Some writers don’t believe in writer’s block. Writers like Lee Child will liken writing to plumbing. If a plumber can’t turn up to a job and say “Oh I don’t feel like plumbing today” then apparently writers can’t do that either.
Bit of a weird comparison.
Others are afflicted with writer’s block on a regular basis. Stories inspire no interest in the writer. All writing projects seem to be pointless.
That scene you thought would end up as a pivotal point just won’t go anywhere.
It’s awful when it happens, and it can leave you staring at your keyboard. You’ll wonder why you didn’t just take up cross-stitch, or watercolour painting.
Hey, maybe I could just learn guitar instead.
But writer’s block doesn’t need to be the huge problem that writers make it out to be. In this article, we’ll explore three reasons why you might be blocked – and what you can do about it!
1) Do you know where the story is going to go?
This is a common cause of writer’s block. You stop writing because you’re not sure where your story is even going. It’s wandered off the rails and you’re not sure how to bring it back. Here, your ‘stuckness’ manifests as writer’s block.
If it helps, think of it more as temporary paralysis. It’s not a problem with the story. It’s a problem with planning.
You might be a “pantser” – someone who likes to make the story up as they go along. Nothing wrong with that at all. But if you don’t want to plan before you start, then it might help to keep track of what characters are doing and where they’re going as you go along. Otherwise, if you inadvertently write your characters into a hole, then writer’s block can happen.
Luckily, it’s fixable.
You can try freewriting techniques. Just talking about the idea with yourself can help. If possible, discuss it with a sympathetic friend. The act of putting an intangible problem into words forces the brain to turn the thoughts into something coherent. You often end up coming up with the solution without any input from another person!
As I’ve mentioned before, you can always just skip forward. You know where the characters are, and possibly where you want them to be. Just move forward to the point where you want them to be and write from there.
You will need to edit it later, but it’s better to edit a problematic section than it is to sit there and not write at all.
If you struggle with planning upfront and you write Gothic or horror stories, then check out my Haunted House Story Framework. It’s a 7-step framework for the elements you need to write a successful and convincing haunted house story. With this method, even if you’re stuck on one element, you can always write up the others.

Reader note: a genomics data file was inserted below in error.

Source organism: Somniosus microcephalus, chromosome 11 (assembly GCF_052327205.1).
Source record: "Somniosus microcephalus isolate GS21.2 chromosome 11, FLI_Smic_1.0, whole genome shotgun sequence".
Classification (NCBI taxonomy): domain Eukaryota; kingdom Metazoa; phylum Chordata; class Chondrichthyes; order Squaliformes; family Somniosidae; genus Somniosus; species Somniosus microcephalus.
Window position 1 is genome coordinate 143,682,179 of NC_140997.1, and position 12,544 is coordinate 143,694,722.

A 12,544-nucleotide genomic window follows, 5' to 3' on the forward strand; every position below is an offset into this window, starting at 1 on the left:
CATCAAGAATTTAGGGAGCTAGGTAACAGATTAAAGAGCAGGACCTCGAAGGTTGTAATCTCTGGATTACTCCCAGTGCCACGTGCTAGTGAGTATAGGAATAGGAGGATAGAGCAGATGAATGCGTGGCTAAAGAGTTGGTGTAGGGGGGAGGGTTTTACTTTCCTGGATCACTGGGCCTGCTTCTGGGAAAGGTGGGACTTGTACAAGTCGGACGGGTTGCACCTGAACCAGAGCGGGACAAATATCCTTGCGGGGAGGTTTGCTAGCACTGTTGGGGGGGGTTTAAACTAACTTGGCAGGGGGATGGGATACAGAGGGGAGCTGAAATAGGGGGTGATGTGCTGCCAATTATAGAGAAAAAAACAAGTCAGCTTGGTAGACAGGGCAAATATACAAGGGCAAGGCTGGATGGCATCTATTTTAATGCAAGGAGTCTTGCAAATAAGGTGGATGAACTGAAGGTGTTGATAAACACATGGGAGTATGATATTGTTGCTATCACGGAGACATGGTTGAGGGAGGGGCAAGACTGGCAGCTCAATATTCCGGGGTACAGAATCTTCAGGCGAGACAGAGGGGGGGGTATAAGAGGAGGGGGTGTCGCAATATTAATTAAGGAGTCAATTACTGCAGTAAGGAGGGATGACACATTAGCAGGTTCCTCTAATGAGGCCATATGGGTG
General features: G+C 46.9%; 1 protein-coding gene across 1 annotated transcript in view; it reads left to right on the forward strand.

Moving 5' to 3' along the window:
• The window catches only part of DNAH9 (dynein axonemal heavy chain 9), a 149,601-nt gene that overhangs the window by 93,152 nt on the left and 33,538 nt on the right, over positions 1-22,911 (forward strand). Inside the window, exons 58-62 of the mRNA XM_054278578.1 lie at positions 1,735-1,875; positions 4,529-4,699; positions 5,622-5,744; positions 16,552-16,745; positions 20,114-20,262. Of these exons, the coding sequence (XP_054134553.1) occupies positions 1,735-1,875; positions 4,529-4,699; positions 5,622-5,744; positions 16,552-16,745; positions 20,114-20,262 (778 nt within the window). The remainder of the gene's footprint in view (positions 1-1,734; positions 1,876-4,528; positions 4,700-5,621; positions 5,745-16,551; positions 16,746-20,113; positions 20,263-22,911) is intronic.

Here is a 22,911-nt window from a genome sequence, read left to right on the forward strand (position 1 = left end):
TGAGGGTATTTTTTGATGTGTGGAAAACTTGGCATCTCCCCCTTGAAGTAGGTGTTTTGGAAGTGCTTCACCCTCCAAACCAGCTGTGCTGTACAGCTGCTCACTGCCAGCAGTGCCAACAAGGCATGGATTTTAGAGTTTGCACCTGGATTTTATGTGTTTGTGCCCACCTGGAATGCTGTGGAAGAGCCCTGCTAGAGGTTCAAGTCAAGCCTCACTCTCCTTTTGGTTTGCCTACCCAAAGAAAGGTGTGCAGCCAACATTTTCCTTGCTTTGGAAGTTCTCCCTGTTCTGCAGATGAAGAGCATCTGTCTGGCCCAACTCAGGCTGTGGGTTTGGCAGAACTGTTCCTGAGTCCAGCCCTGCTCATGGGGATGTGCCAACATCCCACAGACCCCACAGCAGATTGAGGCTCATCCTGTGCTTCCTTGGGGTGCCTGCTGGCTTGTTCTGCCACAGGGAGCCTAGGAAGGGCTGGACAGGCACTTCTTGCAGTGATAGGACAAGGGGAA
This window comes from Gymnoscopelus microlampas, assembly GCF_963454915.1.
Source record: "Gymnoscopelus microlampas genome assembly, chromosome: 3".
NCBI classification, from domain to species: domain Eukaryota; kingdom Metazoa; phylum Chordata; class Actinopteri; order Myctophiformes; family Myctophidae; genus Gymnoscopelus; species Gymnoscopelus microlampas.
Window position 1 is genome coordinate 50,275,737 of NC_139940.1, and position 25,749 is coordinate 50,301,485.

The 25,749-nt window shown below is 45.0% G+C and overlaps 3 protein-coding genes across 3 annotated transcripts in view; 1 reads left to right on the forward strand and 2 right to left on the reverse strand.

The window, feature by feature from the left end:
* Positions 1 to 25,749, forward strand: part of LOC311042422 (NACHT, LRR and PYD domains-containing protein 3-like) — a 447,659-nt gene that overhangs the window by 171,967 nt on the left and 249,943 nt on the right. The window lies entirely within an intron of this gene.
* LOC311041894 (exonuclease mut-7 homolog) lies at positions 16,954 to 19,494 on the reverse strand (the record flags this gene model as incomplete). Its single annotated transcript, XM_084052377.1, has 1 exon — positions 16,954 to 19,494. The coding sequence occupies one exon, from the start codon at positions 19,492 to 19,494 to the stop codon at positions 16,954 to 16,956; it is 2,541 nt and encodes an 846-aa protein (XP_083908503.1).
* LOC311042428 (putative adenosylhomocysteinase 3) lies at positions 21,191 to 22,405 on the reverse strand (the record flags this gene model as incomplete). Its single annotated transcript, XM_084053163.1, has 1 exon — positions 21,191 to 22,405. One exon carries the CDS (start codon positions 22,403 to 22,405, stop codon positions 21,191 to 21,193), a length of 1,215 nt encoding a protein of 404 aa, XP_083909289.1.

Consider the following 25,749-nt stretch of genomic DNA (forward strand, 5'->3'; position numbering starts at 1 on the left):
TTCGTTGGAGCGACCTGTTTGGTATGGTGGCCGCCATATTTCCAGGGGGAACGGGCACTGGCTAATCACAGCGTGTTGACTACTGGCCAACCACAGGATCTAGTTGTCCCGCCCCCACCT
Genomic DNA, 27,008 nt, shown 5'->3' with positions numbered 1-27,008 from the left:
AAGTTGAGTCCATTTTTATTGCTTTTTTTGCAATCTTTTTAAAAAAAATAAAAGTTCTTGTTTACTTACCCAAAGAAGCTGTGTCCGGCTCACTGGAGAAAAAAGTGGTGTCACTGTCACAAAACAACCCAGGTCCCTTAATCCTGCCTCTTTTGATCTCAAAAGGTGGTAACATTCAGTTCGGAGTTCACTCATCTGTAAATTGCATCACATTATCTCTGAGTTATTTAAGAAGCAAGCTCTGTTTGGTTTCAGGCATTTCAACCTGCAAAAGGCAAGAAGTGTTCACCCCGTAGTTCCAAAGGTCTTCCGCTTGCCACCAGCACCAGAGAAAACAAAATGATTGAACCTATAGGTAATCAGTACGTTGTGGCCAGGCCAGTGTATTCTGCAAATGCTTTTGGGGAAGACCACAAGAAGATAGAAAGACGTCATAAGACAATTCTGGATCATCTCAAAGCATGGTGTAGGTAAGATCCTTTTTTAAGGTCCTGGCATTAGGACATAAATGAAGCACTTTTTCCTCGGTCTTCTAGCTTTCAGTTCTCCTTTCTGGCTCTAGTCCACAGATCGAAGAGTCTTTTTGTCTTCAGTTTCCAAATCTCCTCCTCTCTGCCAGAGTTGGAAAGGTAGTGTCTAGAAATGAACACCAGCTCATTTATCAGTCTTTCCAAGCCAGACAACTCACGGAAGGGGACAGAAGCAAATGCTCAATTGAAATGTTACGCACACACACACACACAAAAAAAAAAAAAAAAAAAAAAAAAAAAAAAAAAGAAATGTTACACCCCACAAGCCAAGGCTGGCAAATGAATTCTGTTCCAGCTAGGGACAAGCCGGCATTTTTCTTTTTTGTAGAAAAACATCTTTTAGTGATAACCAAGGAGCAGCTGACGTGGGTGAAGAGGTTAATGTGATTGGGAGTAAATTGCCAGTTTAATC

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2) Do you even want to write that story?
You can be full of good intentions about writing a particular story, but sometimes you stop working on it because you don’t ultimately want to be writing it. The idea might have been good at first, but it just might not stand up to a full story or novel.
Just step away.
Seriously. It’s okay to do that. Put it aside and go and do something else. While you take a break from it, you might have the ‘a-ha!’ moment and realise where to take it next. If that happens, sit back down and get cracking.
But if you’re always putting off writing, then you don’t really want to work on that story. Procrastination is a really big hint that something isn’t right. Don’t worry if you don’t come back to the story later. Just leave it to posterity, and keep it as a writing fragment.
It’s not a waste of your time. And there’s a good chance you’ll find the perfect home for it in a future story.
3) Do you feel like writing isn’t a valuable use of your time?
Some people call writing an art. According to them, you shouldn’t want to be paid for your work, or compensated for you time.
You should just want to share the words.
When you hear things like that, it’s entirely possible that somewhere in your mind you worry that writing isn’t productive. Maybe you’ve got other things to do. Better things to do. Perhaps the people you know don’t make allowances for the fact you need time to write.
Sadly, if you really do want to be a writer then you’ll need to ignore everyone else and what they think of writing. Here’s a truth bomb for you – writers do deserve to be paid. Writing is hard work and words won’t put themselves down on paper. Even wandering bards were paid for their stories with room and board and great artists like Michelangelo and Artemisia Gentileschi always worked for a patron.
But if time management is an issue, then you might need to rearrange your schedule a bit. Can you listen to writing podcasts while doing housework so that when you write, you’ve got the inspiration to do so? Can you do a chore swap with your partner, with them doing something while you write one week, and them having leisure time while you do chores the next?
If you really don’t feel writing isn’t a good use of your time then writing probably isn’t for you. Remember writing won’t just happen on its own.
Writer’s Block is Curable
Whatever the reason, writer’s block isn’t really the problem. It’s the symptom of the problem. Once you figure out the real problem, you can tackle that. Most of the time, that solves the writer’s block itself!
Maybe you need to plan your stories better. Perhaps you need to manage your time. Or you might need to admit that the story you had such high hopes for just isn’t the right one – right now.
Just remember it’s curable, it doesn’t last forever, and it’s no reflection on your abilities!